Prestige began its life as a company with AV equipment rentals, and a large part of that business continues to be built on acquisition of new gear as presentation technology changes. This includes cutting-edge projection systems as well as audio and lighting systems to help make client productions more exciting and dramatic. "The leadership of the company has taken the stance that we will be an early entrant," says Gardette. "We may not be the first, but we'll be an early entrant into a new piece of technology or a new standard for business. When I think of us being the first in this region to offer a 120-foot screen ... where do you put that in Cincinnati? That didn't stop us from investing in new solutions because 80 percent of our business comes from outside this region."

Prestige AV & Creative Services is an early adopter of the latest presentation technologies."We are willing to invest in what our clients need and what we need to move forward with them," says Monahan. "We've added LED display technologies, investing in our first LED wall system allowing us to do both indoor and outdoor events. We're even moving into virtual reality solutions that let us show clients exactly what an event experience will look like from any location in the room using a 3D environment before we set up the actual location on the day of the event." As if echoing the philosophy of The Prestige Way, Monahan is quick to point out that, "We don't want to find out after the fact that we failed to meet or exceed our clients' expectations. Investing in new solutions help us stay proactive and remain in great standing with clients." "We don't wait for them to tell us there's a problem," Monahan says. "We aggressively seek out potential problems and make sure we're delivering on our promise. If we're not delivering on that promise, we have to make those changes fast."

The Prestige Way has evolved into a corporate identity that embraces future change as much as it is about pride, passion and hospitality in the here and now. "In 25-50 years," Tony says, "I see an employee-owned company. People who have invested a lot of blood sweat and tears; I see them as being a more formal part of this ownership. I see us continuing to evolve and be a place where people can be creative, talented and be able to display those things. Our product is not just a widget, it’s an experience."

Prestige AV & Creative Services brought a corporate clients theme to life with a custom set.


Support for this special report is provided by Prestige AV and Creative Services.

Tony Ramstetter
Tony Ramstetter
Prestige AV & Creative Services

Tony Ramstetter is the president and founder of Prestige AV & Creative Services, a Bond Hill-based event production company that provides creative services, installations and equipment for major conventions and events across the country and beyond. Tony started the company in 1987. His brother, Terry, joined the company in 1995, and Prestige became a thriving family business. Then, tragedy called the company’s future into question.

Soapbox:  What was it like to run a business alongside your brother?

Tony:  We have different personalities but a lot of the same core values, so we were able to feed off of each other’s strengths and build a business. In the early days, that meant just finding like-minded people who would work hard, were very customer-driven and had the same sort of values.

We both were energized with the passion of building a company and having that support and confidence in each other. It was a good synergy. We’re different people. He was a very driven operations person – very good business sense. I’m more of a culture guy. I want to help create a good client experience. It’s a good combination. Sometimes we’d be looking at different ends of an issue, but overtime it became very complementary.

Soapbox:  I know your brother passed away (suddenly from a heart attack). How did you cope with that from a professional standpoint?

Tony:  It was a complete, knock-you-down moment for so many of us. All these people have been with us for so many years. I just kept knowing that somehow Terry prepared us for this. He helped people grow, helped people be dedicated, be resilient. It was a defining moment for that resilience. Through all that tragedy, it was such a great thing to see people become their best selves. I’m just so grateful (for that).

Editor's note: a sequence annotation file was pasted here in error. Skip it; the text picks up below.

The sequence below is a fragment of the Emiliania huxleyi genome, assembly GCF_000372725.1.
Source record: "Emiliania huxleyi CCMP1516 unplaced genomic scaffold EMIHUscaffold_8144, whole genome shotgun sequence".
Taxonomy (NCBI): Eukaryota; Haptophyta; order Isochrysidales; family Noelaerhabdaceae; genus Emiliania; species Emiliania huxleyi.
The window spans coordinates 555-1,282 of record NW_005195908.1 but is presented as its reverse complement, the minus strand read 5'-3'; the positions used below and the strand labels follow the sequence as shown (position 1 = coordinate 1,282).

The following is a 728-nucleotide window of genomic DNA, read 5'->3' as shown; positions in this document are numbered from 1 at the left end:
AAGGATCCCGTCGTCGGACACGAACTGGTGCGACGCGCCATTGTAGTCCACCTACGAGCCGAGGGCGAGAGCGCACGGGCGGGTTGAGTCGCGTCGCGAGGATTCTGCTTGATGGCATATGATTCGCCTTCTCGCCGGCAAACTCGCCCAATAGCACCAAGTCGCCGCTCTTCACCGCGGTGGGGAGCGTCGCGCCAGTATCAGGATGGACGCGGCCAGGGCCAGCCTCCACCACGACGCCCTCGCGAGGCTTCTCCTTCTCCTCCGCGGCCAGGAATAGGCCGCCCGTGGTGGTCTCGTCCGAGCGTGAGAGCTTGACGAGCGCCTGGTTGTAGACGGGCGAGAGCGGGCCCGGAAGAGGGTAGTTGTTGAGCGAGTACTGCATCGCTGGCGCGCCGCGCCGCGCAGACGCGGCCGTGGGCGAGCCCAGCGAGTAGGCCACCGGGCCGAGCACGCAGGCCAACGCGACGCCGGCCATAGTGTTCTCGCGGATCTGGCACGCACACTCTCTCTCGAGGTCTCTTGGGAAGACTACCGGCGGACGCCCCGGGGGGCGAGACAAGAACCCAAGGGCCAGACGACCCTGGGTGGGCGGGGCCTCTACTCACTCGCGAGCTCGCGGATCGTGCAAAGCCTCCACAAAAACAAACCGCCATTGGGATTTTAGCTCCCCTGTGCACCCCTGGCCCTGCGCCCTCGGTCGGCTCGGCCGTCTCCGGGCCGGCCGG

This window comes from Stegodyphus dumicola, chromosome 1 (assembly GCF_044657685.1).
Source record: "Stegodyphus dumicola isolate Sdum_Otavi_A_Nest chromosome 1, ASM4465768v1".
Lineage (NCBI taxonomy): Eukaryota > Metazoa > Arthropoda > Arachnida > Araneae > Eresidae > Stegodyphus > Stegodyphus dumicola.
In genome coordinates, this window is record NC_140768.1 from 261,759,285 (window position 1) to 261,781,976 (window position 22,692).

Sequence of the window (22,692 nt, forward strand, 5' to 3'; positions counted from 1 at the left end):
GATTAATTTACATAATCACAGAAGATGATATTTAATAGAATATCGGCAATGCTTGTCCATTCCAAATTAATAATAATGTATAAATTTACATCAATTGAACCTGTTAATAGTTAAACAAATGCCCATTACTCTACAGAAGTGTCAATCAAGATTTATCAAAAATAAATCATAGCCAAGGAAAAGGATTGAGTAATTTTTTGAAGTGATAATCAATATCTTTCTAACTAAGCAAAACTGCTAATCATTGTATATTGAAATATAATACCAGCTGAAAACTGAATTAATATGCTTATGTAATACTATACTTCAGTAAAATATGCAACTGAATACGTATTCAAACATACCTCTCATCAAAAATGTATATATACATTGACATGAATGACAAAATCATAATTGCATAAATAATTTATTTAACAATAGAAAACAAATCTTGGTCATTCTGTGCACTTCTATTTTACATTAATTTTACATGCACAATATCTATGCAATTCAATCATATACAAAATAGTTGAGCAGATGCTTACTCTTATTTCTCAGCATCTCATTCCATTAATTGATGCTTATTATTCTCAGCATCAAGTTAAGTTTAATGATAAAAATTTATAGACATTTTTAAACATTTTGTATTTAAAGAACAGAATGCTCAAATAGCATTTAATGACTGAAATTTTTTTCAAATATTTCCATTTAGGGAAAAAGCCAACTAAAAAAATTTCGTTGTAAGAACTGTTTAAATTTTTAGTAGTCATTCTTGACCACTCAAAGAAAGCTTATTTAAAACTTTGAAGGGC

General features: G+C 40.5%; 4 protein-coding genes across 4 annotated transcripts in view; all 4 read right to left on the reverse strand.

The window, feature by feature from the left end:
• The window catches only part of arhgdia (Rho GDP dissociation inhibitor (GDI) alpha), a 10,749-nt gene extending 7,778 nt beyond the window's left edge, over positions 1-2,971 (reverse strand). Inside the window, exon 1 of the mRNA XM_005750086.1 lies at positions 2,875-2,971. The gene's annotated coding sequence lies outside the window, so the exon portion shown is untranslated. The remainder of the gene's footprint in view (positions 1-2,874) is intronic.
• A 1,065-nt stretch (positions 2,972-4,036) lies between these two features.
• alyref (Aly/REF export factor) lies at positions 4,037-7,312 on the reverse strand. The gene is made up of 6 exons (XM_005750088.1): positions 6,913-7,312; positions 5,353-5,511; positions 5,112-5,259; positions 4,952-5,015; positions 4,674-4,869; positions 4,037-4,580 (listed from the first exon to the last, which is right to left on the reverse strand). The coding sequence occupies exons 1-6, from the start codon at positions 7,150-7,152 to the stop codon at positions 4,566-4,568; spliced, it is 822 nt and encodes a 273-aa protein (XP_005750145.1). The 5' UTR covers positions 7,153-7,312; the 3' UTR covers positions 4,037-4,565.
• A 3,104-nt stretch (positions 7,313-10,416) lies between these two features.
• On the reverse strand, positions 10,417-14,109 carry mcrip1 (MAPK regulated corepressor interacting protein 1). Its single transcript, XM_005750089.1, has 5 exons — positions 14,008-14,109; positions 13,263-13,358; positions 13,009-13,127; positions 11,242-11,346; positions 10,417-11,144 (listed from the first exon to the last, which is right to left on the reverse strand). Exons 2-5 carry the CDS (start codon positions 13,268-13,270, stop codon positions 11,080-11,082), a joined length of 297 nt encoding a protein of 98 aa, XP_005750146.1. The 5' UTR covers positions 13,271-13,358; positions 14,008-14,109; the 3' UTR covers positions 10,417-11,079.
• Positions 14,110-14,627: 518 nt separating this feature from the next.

I just went around to each person and I said, “I need your help to get through this.” I had to go back to doing some stuff I hadn’t done in years, and just trying to sort through things that had been on Terry’s plate that he would handle with ease. I had a lot of help. I had to get out of my comfort zone and trust that we have a good team, and we do. I know that more today than I did prior.

We leaned on each other. People stepped up. It was really amazing. That was toward the end of our fiscal year, and the following year, we had our largest year ever. I think we were just very inspired to not give in to the grief or loss, so we all picked up different pieces.

Soapbox:  What did you learn through adversity?

Tony: You don’t know how strong you are until you have no choice. When you experience that and respond in such a fantastic way, it becomes part of who you are. (We always talk about) coming in every day and accepting nothing less than our best.

We have a lot of trust now in what people are able to do and what they will do, and that gives you a lot of confidence. And we have faced other challenges, and we continue to try to stay out in front of (those challenges).

Soapbox:  What advice would you have for other business leaders in approaching change?

Tony:  Don’t ignore it or fight it. You have to look at it and use your instincts to know how to embrace it and make a transformative change that will keep you on your same path and practicing the same values.

Soapbox: What about this company makes you the most proud?

One thought Terry and I shared was let’s put people in the best position to be successful - to be happy - to be productive - and the company will benefit. I’m most proud that we have people doing something that they love and are good at, and there’s a great combined energy there.

Terry RamstetterThe Terry Ramstetter Foundation is inspired by Terry’s giving nature and life. Its mission is to lift up those less fortunate and present them with loving opportunities and support. Terry’s life was dedicated to helping others. Giving to families gave him joy and his foundation will keep that joy alive. He was always there with a twinkle in his eye offering little gifts to show how much he cared. As he grew in success, so did his contributions to others. Terry’s legacy is a life of unending love and the Terry Ramstetter Foundation is founded on these principles.

The 2018 Terry’s Tailgate is Sunday, September 23 at Prestige AV & Creative Services 4835 Para Drive Bond Hill. Proceeds from previous tailgates have supported Anna Louise Inn, The David and Rebecca Barron Center for Men, CAT House, First Step Home, DePaul Cristo Rey students & families, Ronald McDonald House, Bethany House, Resurrection School, and Corryville Catholic School.


For more information about The Terry Ramstetter Foundation, visit here